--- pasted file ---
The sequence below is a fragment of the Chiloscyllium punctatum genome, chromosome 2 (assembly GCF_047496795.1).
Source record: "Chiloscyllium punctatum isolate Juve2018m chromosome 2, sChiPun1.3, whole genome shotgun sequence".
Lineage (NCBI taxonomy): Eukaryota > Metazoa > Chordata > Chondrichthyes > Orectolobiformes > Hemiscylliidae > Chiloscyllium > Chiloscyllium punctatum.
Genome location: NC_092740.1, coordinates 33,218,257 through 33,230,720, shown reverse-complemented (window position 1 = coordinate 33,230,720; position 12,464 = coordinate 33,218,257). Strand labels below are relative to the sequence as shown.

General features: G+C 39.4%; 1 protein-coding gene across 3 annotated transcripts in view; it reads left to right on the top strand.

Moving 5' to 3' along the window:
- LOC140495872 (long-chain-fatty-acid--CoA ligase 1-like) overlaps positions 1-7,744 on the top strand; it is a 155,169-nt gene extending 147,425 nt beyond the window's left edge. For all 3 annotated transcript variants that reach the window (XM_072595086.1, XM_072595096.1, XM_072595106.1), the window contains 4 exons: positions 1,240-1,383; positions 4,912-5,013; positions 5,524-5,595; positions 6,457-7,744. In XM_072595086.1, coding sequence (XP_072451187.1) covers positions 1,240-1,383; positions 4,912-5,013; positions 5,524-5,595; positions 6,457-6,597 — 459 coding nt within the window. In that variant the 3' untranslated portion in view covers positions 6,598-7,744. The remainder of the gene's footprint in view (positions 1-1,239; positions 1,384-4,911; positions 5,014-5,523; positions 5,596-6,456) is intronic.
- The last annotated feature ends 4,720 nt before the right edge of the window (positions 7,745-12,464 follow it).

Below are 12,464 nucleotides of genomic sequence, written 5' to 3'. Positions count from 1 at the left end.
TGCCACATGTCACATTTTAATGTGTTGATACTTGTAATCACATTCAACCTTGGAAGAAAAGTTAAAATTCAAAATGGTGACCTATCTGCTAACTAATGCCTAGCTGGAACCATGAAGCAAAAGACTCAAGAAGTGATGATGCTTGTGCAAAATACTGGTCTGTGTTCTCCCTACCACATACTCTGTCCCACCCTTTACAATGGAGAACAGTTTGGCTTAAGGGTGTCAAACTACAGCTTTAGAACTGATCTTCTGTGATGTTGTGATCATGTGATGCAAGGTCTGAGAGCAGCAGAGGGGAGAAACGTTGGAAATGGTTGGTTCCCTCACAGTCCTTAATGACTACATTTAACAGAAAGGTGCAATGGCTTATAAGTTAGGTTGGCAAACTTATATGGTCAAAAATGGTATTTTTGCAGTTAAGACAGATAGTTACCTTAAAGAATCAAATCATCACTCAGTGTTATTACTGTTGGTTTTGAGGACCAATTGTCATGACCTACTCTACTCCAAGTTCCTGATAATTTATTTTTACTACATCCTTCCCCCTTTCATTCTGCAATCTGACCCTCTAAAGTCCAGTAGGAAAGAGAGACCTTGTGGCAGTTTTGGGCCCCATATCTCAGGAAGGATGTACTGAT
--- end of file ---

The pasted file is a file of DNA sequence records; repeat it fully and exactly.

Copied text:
The sequence below is a fragment of the Chiloscyllium punctatum genome, chromosome 2 (assembly GCF_047496795.1).
Source record: "Chiloscyllium punctatum isolate Juve2018m chromosome 2, sChiPun1.3, whole genome shotgun sequence".
Lineage (NCBI taxonomy): Eukaryota > Metazoa > Chordata > Chondrichthyes > Orectolobiformes > Hemiscylliidae > Chiloscyllium > Chiloscyllium punctatum.
Genome location: NC_092740.1, coordinates 33,218,257 through 33,230,720, shown reverse-complemented (window position 1 = coordinate 33,230,720; position 12,464 = coordinate 33,218,257). Strand labels below are relative to the sequence as shown.

General features: G+C 39.4%; 1 protein-coding gene across 3 annotated transcripts in view; it reads left to right on the top strand.

Moving 5' to 3' along the window:
- LOC140495872 (long-chain-fatty-acid--CoA ligase 1-like) overlaps positions 1-7,744 on the top strand; it is a 155,169-nt gene extending 147,425 nt beyond the window's left edge. For all 3 annotated transcript variants that reach the window (XM_072595086.1, XM_072595096.1, XM_072595106.1), the window contains 4 exons: positions 1,240-1,383; positions 4,912-5,013; positions 5,524-5,595; positions 6,457-7,744. In XM_072595086.1, coding sequence (XP_072451187.1) covers positions 1,240-1,383; positions 4,912-5,013; positions 5,524-5,595; positions 6,457-6,597 — 459 coding nt within the window. In that variant the 3' untranslated portion in view covers positions 6,598-7,744. The remainder of the gene's footprint in view (positions 1-1,239; positions 1,384-4,911; positions 5,014-5,523; positions 5,596-6,456) is intronic.
- The last annotated feature ends 4,720 nt before the right edge of the window (positions 7,745-12,464 follow it).

Below are 12,464 nucleotides of genomic sequence, written 5' to 3'. Positions count from 1 at the left end.
TGCCACATGTCACATTTTAATGTGTTGATACTTGTAATCACATTCAACCTTGGAAGAAAAGTTAAAATTCAAAATGGTGACCTATCTGCTAACTAATGCCTAGCTGGAACCATGAAGCAAAAGACTCAAGAAGTGATGATGCTTGTGCAAAATACTGGTCTGTGTTCTCCCTACCACATACTCTGTCCCACCCTTTACAATGGAGAACAGTTTGGCTTAAGGGTGTCAAACTACAGCTTTAGAACTGATCTTCTGTGATGTTGTGATCATGTGATGCAAGGTCTGAGAGCAGCAGAGGGGAGAAACGTTGGAAATGGTTGGTTCCCTCACAGTCCTTAATGACTACATTTAACAGAAAGGTGCAATGGCTTATAAGTTAGGTTGGCAAACTTATATGGTCAAAAATGGTATTTTTGCAGTTAAGACAGATAGTTACCTTAAAGAATCAAATCATCACTCAGTGTTATTACTGTTGGTTTTGAGGACCAATTGTCATGACCTACTCTACTCCAAGTTCCTGATAATTTATTTTTACTACATCCTTCCCCCTTTCATTCTGCAATCTGACCCTCTAAAGTCCAGTAGGAAAGAGAGACCTTGTGGCAGTTTTGGGCCCCATATCTCAGGAAGGATGTACTGAT